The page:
“Listen o listen:

Hark this tale of Khanaa

In Bengal in the Middle ages

Lived a woman Khanaa, I sing her life

The first Bengali woman poet

Her tongue they severed with a knife”[1]


Note the words “they severed”, here. Khawna’s life as a glorified martyr to her father in law’s machinations is a theme that runs through much of Bengal’s feminist writing, Mallika Sengupta being one of the poets who have written about her. She is also widely considered as one of Bengal’s earliest woman poets. Historically, it is difficult to trace Khawna’s origins or the time in which she lived. Much of whatever is known about her persists by way of legend and lore, though there is, I have heard, a certain monument at Chandraketugarh in southern Bengal which is known by the name of Khanamihirer Dhipi (literally “the mound of Khana and Mihir”). She is also known variously as Lilavati and is also reputed to have lived somewhere around the Assam-Bengal border, according to some sources. However, it is difficult to come to a conclusion about the historical origins of this poet-astrologer, who remains, till date, one of Bengal’s representative cultural figurations. There have been many attempts to trace the entire corpus of her verses – most researchers tend to place the total number of those at 139/140. But this is because no one authoritative text by her survives, or can even be traced in Bengal’s literary history. Whatever evidence we have of her work is through generational recounting and remembrance, which is why, as I have pointed out earlier, Khawna’s set of dicta can probably be called a very important mode of cultural rememoration through the literary form of the adage, or the oracular couplet, much like the Anglo Saxon riddles of the Exeter Book (though those are really riddles and not astrological verses), or the astrological couplets in the New Territories of China originating during the late imperial period.


Though much of Khawna’s verses deal with agricultural practices and processes, yet there are some parts where she (Khawna) speaks of the menstrual cycles of women, and similar other ‘domestic’ issues. In the translations provided below, I have presented those, along with selections from her ‘agricultural’ verses, in a rhymed structure so as to retain the cant of the originals. There are also a number of verses which speak of the seasonal cycle of the year as it happened even then in Bengal, and some others which speak of purely astrological matters like the determination of auspicious times of birth and their differentiation from apparently inauspicious one. There are also, very interestingly, a couple of verses which deal with the determination of who among the spouses will die earlier than the other. It is very difficult to maintain the rhyming structure of the originals in the translations, since the language that the originals use is not really a sort of Bengali that is modern, but is more akin to the one used in medieval Bengali Vaishnavite texts, yet, as I feel, one cannot do without retaining the original metric and rhythmic structure in the translations as well, particularly given the oracular nature of these verses. Though sometimes one may find that the rhyming is a bit laboured, yet I feel that this is the best way one can go about it.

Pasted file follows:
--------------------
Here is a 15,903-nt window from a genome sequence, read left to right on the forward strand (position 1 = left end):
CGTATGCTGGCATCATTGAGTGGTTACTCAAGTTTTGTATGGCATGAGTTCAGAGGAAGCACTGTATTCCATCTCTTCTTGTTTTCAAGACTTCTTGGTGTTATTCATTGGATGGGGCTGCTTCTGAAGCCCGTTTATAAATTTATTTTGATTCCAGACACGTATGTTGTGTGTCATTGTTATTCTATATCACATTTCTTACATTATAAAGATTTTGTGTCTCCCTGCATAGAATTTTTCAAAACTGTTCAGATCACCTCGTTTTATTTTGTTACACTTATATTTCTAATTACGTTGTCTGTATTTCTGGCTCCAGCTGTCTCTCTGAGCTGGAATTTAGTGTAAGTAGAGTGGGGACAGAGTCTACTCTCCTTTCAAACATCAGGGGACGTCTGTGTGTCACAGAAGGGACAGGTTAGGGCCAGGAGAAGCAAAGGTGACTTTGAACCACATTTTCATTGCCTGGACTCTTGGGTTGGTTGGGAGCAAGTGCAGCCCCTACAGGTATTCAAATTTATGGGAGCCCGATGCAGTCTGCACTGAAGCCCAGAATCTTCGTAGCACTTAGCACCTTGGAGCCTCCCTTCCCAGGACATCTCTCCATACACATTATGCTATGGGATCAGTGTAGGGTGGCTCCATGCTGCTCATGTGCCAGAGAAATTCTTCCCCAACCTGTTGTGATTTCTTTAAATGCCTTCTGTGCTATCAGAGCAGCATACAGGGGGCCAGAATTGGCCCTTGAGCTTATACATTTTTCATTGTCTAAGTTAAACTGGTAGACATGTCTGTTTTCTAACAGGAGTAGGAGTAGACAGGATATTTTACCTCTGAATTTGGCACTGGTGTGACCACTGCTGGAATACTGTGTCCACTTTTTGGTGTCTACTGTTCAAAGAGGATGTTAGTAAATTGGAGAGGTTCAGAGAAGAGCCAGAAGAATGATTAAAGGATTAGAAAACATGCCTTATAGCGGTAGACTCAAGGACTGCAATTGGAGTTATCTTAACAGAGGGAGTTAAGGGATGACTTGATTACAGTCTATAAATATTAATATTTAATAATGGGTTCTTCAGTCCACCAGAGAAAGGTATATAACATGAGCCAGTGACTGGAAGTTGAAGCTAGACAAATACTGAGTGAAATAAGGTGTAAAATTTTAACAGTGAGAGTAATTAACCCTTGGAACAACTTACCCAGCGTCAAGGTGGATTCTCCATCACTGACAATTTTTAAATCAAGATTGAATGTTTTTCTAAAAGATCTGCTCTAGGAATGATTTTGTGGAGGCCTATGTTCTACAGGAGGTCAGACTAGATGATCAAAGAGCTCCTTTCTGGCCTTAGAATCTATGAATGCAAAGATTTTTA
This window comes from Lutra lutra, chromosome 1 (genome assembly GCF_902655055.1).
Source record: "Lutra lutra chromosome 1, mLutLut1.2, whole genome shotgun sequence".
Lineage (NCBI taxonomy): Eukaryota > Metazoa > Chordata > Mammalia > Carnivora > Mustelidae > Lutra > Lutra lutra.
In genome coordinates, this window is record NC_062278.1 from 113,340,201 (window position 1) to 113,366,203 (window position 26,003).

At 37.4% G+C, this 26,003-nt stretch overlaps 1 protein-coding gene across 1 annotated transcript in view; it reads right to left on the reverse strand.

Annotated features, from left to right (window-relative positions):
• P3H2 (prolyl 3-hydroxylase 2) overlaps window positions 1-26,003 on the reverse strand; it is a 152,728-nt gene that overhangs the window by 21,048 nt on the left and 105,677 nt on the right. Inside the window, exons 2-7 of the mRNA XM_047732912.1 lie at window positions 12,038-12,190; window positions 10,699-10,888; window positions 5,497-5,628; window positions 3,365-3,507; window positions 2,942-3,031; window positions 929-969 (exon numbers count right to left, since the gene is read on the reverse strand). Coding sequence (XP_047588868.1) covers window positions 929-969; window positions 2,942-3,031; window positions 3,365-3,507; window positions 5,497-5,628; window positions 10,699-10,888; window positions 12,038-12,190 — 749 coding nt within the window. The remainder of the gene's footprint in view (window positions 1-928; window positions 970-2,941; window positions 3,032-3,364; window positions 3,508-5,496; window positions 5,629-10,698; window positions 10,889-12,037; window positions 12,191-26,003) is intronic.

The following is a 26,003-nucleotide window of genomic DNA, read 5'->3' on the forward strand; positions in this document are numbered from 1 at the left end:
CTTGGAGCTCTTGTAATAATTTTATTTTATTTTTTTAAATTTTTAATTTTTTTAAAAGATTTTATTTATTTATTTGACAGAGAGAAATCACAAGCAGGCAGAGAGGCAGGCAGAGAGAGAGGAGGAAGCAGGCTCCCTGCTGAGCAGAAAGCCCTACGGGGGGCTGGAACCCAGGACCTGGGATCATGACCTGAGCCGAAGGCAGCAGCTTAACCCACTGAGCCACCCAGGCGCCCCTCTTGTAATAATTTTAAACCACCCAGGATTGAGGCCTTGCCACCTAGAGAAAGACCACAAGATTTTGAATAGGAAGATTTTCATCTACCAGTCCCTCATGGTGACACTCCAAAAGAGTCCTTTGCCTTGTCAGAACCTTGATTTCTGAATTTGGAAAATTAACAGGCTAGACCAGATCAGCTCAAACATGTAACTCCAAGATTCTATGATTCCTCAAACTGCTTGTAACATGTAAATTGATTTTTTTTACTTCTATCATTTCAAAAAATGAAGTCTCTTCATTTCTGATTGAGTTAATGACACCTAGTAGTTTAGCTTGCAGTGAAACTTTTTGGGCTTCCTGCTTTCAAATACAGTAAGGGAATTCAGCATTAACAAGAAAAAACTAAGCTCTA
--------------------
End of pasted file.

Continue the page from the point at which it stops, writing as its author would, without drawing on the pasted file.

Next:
The following translations are merely selections from Khawna’s whole corpus. I have randomly made these selections, without any particular intent. But I intend to complete translating all of Khawna’s dicta sometime in the future. The genesis of this project was, I must mention here, a proposal by my friend Annie Zaidi, whose project on Indina women’s writing she wanted me to contribute to by translating Khawna’s verses. Though these didn’t really end up being a part of that book, I am happy that I started working on this, thereby fulfilling my own previous fragmentary engagement with this very important literary documentation of Bengal’s one-time past.



1. On Auspicious Starts and Otherwise


A dry skiff, an empty vessel shows,

on dead branches caw the crows.

See you a bald pate on the way,

go not another step I say.

Khawna says, even this is done,

only if you do not see an oilman yon.

Better empty than full when one aims to go to fill.

Better behind than ahead when call the mother will.





শূন্যকলসী  শুকনা না।

শুকনা ডালে ডাকে কা।।

যদি দেখ মাকুন্দ চোপা

এক পা না যেও বাপা।।

খনা বলে এরেও ঠেলি।

যদি সামনে না দেখি তেলি।।

ভরা হতে শূন্য ভালো যদি ভরতে যায়।

আগে হতে পিছে ভাল যদি ডাকে মায়।।

2. On Rainfall, Dew, Floods, Crops and Game


Water by the day, by the night stars glow.

This is how you see does happiness flow.

If to the east rises thus the bow,

bank and marsh will together grow.

In the Moon’s court when the stars will show,

rainfall incessant will surely follow.

In Chaitra is shivering gloom,

Boishakh[2] with storm and hail,

in Jaisthha[3] if the stars bloom,

know that rain will not fail.

The bow to the east is perpetual drought.

The bow to the west would rain wrought.

If it rains in Aagon[4], know

the king to beg will surely go.

If it rains at Maagh[5]’s end,

blessed the king, and the land.